Academic freedom, responsibility, and restrictions: Voices of university teachers in Iceland
Keywords:Academic freedom, university autonomy, threats, academic freedom in research, academic freedom in teaching.
AbstractAcademic freedom is essential to universities. The article discusses the nature and value of academic freedom and reports study results on how it is understood by university teachers in Iceland and what they see as threatening it. Two key aspects of academic freedom are identified: (a) free choice of topics and methods in research and teaching, and (b) a knowledge and integrity requirement. The article is based on data collected in two research projects, i.e. data from questionnaires and group interviews collected in the first project and interviews with individuals in the second project. The questionnaires were collected in 2011, the group interviews were conducted in 2014 and the interviews with individuals in 2019-2020. A total of 48 academic staff from three universities were interviewed, 26 females and 22 males. Participants were asked how they understood academic freedom and how it related to various aspects of their job as researchers and university teachers. The results show that university teachers in Iceland place great value on academic freedom understood as the freedom to choose topics and methods, primarily in research but also in teaching. Their understanding is that this freedom comes with requirements of knowledge, integrity, and peer-review, both in research and teaching. Participants perceive restricted academic freedom as a result of political and economic pressure, competition for limited funds, the institutional system for performance assessment, and limited avenues for publication. Concerns about limited-term hiring and silencing were not voiced. Results are consistent between all three data sources.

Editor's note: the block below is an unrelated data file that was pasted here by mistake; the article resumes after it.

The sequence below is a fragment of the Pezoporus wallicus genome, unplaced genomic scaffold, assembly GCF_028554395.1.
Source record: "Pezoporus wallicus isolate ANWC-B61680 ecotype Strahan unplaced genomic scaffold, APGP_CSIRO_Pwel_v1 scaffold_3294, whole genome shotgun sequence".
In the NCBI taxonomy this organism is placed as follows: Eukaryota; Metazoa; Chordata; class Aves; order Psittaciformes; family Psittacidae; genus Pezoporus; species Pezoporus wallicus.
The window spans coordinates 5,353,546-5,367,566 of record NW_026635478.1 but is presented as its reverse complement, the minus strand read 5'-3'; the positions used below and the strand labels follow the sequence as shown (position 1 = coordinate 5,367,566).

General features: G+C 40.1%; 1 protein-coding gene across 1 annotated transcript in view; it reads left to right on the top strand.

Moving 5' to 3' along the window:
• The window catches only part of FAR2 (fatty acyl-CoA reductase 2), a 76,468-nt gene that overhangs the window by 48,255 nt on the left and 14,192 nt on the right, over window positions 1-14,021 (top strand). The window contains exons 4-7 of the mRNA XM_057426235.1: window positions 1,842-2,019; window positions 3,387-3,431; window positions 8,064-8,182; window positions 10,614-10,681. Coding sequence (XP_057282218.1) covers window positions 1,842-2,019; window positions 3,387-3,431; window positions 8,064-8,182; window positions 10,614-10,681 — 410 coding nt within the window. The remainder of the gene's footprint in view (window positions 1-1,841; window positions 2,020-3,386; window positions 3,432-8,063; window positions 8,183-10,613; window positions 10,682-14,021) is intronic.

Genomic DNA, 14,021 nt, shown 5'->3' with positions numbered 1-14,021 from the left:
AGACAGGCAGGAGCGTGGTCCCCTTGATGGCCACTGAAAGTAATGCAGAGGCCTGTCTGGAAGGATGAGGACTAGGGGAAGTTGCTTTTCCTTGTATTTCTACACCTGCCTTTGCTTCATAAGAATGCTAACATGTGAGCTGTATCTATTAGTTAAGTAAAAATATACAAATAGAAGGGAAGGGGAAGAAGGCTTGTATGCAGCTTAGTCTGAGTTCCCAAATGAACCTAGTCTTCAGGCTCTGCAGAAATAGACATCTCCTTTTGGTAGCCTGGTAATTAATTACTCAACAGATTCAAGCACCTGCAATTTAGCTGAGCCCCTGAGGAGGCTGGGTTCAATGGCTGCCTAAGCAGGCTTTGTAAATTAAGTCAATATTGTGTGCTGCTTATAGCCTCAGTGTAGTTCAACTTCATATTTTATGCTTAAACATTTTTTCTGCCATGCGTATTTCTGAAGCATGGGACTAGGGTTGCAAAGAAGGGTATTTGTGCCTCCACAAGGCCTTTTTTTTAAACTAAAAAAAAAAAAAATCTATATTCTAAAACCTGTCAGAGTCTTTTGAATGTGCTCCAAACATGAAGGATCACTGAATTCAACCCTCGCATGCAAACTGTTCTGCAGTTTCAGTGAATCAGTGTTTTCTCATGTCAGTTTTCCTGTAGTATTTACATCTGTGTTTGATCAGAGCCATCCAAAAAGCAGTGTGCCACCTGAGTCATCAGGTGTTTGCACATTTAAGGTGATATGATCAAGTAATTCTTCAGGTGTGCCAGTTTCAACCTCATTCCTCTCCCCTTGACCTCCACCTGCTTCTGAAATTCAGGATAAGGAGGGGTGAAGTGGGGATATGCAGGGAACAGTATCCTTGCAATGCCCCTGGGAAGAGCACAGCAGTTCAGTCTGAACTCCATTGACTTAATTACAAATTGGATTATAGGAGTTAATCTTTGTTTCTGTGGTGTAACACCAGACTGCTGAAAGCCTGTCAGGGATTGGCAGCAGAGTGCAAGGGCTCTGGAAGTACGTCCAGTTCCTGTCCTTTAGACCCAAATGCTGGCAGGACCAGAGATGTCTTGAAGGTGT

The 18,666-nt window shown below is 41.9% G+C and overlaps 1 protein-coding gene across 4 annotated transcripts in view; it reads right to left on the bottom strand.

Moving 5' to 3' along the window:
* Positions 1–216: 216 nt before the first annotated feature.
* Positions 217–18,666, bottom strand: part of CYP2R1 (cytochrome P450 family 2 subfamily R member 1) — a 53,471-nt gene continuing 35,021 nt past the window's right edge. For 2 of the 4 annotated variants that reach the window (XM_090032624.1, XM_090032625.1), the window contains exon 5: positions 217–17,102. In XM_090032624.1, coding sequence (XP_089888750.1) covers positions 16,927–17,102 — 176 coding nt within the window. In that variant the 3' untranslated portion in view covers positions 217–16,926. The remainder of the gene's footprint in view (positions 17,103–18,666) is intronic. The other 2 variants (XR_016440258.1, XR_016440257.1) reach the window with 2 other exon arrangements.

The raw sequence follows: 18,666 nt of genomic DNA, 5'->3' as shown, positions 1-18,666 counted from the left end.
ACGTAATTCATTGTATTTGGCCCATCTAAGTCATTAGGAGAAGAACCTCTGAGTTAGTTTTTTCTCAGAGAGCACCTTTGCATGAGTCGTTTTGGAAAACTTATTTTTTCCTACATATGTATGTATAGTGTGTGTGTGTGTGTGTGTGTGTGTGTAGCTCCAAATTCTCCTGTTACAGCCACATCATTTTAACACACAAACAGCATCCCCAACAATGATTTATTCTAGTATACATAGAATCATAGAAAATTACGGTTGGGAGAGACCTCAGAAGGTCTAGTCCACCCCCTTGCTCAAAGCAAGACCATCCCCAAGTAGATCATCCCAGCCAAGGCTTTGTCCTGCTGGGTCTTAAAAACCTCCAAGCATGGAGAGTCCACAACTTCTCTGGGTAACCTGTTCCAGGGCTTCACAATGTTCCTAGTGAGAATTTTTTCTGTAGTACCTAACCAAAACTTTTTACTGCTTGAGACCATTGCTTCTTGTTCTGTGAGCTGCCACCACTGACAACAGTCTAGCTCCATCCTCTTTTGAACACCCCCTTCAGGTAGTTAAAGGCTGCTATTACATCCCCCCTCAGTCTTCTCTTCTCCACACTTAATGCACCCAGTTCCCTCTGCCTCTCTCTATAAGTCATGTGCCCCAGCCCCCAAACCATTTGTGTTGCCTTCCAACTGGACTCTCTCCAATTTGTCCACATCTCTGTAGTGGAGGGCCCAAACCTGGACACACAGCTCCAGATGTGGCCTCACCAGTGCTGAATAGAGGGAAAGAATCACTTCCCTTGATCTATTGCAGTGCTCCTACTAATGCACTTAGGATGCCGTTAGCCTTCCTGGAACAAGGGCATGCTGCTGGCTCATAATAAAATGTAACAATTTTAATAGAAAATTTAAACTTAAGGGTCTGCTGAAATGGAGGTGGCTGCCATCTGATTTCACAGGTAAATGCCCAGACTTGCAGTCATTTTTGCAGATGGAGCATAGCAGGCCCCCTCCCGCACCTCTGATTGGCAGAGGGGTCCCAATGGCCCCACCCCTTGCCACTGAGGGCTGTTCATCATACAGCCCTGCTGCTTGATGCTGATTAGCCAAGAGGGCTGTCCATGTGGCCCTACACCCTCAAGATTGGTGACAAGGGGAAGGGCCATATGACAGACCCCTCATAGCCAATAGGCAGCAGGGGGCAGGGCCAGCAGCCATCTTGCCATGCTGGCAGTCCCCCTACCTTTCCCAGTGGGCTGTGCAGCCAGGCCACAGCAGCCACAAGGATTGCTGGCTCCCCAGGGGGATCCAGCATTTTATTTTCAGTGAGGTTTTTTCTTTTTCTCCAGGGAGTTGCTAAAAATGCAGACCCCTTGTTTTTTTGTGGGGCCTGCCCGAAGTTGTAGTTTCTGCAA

How to Cite
Frímannsson, G. H., Ólafsdóttir, A., Geirsdóttir, G., Kristinsson, S., & Bjarnadóttir, V. S. (2022). Academic freedom, responsibility, and restrictions: Voices of university teachers in Iceland. Icelandic Review of Politics & Administration, 18(1), 139–164. https://doi.org/10.13177/irpa.a.2022.18.1.7
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